Students have launched a powerful campaign featuring a "school to prison" Tube map to highlight the impact exclusion can have on disadvantaged pupils.
Powerful 'school to prison' Tube map highlights impact of exclusion on pupils
The campaign, called Education Not Exclusion, was spotted by a number of commuters travelling on the Tube on Thursday morning.
The group of South London students used the template of a Tubemap to show the route disadvantaged pupils can take between school exclusions and prison.
One of the campaign stickers,which were placed over the traditional Tube maps on some Northern line trains,read: "Every day, 35 students (a full classroom) are permanently excluded from school. Only 1 per centof them will go on to get the five goodGCSEsthey need to succeed.
"It is the most disadvantaged children who are disproportionately punished by the system. We deserve better."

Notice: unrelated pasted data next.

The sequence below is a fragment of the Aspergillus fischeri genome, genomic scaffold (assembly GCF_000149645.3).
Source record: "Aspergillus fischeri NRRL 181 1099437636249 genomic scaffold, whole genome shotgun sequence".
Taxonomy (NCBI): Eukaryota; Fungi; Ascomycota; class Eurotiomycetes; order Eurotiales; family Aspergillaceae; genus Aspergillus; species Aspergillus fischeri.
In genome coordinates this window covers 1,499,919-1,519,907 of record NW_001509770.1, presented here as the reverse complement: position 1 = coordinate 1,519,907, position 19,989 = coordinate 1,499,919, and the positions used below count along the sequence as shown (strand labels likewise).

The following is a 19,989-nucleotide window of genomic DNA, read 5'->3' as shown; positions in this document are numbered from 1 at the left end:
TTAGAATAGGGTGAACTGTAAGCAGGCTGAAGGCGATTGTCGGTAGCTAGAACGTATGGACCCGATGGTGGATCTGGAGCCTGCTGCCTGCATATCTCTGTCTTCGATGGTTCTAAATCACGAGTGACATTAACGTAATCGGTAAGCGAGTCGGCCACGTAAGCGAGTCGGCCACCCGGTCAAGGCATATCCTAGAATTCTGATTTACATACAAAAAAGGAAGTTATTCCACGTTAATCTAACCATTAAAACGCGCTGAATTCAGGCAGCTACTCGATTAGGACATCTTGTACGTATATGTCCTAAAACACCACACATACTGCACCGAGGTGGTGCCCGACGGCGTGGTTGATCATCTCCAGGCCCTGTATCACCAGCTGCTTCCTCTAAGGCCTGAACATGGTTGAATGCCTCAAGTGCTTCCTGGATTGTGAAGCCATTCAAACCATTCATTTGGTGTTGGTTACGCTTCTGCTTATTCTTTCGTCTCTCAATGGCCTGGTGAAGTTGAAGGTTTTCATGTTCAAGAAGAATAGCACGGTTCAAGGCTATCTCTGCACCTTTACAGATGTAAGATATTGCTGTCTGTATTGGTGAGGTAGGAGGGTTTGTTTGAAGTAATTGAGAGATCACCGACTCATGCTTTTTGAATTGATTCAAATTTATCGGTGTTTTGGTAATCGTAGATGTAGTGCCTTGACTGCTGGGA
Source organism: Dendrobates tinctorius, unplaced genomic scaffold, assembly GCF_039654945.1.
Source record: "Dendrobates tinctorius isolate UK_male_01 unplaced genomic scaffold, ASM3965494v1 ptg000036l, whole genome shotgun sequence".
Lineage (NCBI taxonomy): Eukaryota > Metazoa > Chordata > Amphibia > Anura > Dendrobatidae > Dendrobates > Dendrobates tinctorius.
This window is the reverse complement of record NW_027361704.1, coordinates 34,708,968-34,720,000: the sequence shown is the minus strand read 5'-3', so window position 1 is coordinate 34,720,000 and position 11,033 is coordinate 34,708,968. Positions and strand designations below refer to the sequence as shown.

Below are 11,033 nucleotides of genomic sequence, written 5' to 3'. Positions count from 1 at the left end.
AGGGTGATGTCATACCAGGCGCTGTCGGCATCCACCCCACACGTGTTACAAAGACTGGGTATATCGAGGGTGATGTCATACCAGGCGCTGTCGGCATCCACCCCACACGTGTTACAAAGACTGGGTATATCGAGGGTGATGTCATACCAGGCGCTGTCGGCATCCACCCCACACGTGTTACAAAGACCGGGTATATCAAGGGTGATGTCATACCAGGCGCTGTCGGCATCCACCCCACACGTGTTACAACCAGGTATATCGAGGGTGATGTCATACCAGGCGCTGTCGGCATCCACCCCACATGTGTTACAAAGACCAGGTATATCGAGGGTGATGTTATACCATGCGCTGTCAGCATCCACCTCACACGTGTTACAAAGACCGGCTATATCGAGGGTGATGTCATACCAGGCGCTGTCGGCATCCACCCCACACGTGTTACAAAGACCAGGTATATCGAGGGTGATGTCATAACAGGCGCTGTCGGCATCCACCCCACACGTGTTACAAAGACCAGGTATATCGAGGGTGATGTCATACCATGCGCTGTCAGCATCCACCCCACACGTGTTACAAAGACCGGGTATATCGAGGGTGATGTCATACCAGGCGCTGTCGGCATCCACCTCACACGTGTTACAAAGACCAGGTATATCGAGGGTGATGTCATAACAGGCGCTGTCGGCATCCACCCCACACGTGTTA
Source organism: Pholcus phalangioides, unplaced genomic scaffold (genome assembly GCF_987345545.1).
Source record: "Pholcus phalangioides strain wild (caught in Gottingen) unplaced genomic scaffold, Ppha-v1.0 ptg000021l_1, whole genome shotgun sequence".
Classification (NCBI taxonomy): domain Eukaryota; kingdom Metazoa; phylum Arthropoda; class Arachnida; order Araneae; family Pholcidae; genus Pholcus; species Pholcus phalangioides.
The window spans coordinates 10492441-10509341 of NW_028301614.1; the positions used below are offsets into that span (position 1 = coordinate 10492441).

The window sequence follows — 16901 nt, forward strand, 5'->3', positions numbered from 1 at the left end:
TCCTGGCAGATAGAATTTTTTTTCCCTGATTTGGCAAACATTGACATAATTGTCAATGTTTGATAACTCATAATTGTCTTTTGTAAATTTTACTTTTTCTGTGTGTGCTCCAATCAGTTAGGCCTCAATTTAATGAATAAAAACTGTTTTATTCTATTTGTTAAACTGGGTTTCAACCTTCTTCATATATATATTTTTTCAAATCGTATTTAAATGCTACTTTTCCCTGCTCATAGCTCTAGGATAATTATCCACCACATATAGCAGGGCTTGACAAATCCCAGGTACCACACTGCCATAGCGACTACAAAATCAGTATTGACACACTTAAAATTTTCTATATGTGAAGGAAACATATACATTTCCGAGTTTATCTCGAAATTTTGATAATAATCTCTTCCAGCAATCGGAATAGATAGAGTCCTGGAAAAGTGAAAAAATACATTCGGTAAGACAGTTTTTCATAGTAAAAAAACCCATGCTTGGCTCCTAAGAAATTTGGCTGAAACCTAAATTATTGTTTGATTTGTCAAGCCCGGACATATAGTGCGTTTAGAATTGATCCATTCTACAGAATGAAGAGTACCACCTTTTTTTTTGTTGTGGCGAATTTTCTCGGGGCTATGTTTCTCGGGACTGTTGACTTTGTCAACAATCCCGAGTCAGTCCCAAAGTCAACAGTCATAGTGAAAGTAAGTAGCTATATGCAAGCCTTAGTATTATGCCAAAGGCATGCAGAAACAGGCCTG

Many commuters took to Twitter to express their praise at the bold protest.
One user wrote: "So happy that someone has finally done the work to bring awareness to the problem of exclusion."
The Education Not Exclusion group chose GCSE results day to raise awareness on the issue of exclusion.
A sticker read: "Today is GCSE Results Day. While most pupils across the country are excitedly awaiting news about their future, thousands remain left behind."
"We are a group of South London students who believe in empathy, not exclusion. We demand a more compassionate education system and a supportive approach to behaviour and discipline."
This year, the Commons education select committee launched published a report to address the growing number of school exclusions.
“The young people who are excluded are the forgotten children,” said the Conservative MP Robert Halfon, who chairs the committee. “Many already face a host of challenges, with children in care, children in need, children with Send (special educational needs and disabilities), and children in poverty, being far more likely to end up in AP. They deserve the best possible support but often they don’t get the education that they need to thrive.”